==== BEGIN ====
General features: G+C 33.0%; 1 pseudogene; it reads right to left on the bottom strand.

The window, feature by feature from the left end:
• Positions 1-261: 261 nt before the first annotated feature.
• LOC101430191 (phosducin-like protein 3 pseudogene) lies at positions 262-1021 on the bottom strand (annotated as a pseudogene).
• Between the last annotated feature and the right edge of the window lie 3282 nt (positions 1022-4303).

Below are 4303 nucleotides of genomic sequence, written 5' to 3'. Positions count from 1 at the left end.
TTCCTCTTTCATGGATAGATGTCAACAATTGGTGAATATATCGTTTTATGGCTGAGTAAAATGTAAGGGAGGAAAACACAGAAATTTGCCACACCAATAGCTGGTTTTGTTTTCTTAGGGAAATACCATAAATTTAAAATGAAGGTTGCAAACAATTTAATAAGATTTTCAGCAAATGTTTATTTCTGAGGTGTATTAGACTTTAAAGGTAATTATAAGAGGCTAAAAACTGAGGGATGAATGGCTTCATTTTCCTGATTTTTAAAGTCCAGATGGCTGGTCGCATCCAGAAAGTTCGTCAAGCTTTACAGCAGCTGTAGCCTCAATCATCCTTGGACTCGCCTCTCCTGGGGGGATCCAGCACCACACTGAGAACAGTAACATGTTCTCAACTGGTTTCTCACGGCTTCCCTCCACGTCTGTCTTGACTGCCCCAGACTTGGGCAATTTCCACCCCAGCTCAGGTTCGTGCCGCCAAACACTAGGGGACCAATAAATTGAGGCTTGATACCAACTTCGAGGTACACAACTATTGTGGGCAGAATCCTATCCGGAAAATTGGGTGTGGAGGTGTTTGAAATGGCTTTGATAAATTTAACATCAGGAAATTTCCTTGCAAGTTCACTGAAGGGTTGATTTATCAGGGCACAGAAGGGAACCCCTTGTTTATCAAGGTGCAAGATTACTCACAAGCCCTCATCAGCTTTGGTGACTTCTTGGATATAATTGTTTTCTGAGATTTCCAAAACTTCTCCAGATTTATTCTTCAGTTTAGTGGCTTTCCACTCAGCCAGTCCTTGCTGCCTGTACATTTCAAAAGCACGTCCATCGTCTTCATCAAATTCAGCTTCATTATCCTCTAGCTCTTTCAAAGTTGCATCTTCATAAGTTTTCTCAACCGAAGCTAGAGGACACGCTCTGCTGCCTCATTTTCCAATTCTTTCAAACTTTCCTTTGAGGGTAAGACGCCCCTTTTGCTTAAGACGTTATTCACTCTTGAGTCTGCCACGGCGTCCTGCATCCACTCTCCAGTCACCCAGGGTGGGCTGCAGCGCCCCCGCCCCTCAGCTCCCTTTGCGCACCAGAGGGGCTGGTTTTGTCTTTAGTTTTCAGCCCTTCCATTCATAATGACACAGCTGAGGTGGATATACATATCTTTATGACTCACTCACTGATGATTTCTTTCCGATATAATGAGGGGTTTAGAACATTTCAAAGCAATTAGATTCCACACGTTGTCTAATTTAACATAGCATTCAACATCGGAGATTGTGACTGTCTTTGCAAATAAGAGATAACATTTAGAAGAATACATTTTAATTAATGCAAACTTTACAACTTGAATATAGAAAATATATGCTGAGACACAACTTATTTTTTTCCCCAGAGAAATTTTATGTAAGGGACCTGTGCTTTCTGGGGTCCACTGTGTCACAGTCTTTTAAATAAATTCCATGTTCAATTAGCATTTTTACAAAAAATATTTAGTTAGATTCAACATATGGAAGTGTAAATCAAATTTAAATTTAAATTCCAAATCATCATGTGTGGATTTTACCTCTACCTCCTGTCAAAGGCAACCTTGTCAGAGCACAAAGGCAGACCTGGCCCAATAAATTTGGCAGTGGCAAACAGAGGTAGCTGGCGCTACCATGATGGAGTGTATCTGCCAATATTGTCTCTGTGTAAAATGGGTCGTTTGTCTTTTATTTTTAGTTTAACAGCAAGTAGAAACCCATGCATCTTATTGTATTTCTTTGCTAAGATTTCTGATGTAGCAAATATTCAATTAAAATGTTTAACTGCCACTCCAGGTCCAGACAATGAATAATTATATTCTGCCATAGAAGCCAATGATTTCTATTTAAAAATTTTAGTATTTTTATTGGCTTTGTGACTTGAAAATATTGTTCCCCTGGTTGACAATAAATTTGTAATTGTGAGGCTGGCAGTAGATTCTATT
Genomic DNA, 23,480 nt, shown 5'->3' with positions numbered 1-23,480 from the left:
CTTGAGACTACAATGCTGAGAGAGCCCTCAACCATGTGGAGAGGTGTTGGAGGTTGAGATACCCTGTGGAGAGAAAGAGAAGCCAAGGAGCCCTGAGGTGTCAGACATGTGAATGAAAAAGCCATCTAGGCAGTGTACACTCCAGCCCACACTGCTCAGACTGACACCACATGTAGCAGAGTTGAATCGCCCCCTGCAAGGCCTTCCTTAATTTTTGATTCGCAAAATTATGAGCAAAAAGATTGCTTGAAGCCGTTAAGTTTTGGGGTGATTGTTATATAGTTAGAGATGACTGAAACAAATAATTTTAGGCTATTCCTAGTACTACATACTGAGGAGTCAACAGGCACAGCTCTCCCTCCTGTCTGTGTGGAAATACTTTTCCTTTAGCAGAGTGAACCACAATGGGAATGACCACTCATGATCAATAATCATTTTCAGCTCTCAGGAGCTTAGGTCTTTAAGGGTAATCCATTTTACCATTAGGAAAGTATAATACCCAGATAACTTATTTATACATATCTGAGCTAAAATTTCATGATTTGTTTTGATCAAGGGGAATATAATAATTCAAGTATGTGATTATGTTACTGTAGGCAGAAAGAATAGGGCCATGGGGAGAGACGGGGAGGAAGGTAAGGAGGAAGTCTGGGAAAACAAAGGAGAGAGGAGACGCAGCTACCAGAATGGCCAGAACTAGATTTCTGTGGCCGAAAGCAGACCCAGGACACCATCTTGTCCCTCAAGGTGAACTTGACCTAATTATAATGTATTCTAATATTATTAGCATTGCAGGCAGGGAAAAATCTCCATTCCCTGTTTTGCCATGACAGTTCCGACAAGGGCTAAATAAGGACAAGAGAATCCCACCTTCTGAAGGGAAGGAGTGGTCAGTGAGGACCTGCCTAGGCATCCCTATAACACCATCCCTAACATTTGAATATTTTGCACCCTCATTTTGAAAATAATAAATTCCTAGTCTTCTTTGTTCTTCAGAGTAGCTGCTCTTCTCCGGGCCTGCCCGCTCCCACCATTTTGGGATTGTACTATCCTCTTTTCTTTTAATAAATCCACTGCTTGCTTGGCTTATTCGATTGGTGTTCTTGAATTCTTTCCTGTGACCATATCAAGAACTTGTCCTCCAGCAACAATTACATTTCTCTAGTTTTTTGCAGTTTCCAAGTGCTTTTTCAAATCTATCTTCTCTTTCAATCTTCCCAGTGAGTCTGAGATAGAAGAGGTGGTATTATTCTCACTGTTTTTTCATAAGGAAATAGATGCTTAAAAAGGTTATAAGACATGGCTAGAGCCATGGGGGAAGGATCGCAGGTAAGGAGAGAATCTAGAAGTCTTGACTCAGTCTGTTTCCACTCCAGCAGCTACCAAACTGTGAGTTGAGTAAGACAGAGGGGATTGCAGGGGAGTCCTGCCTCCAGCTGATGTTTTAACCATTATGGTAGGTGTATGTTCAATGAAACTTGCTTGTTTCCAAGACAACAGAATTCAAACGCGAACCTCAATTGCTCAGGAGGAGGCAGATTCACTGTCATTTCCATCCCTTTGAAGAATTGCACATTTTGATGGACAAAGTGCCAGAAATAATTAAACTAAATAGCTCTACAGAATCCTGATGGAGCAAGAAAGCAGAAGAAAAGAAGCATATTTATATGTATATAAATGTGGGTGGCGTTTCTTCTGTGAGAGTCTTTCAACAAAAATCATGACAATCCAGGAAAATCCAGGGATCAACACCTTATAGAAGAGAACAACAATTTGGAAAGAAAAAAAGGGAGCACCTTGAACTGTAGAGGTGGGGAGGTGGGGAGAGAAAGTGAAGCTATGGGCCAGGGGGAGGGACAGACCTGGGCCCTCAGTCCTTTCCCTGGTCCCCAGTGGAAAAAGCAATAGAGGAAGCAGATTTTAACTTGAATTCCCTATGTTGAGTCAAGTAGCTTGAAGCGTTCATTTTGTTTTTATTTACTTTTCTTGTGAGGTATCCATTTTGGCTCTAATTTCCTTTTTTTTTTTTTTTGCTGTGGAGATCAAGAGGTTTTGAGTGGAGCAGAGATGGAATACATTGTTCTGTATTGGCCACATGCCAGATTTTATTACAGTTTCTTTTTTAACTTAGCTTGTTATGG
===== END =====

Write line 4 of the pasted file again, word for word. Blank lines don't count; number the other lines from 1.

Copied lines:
• LOC101430191 (phosducin-like protein 3 pseudogene) lies at positions 262-1021 on the bottom strand (annotated as a pseudogene).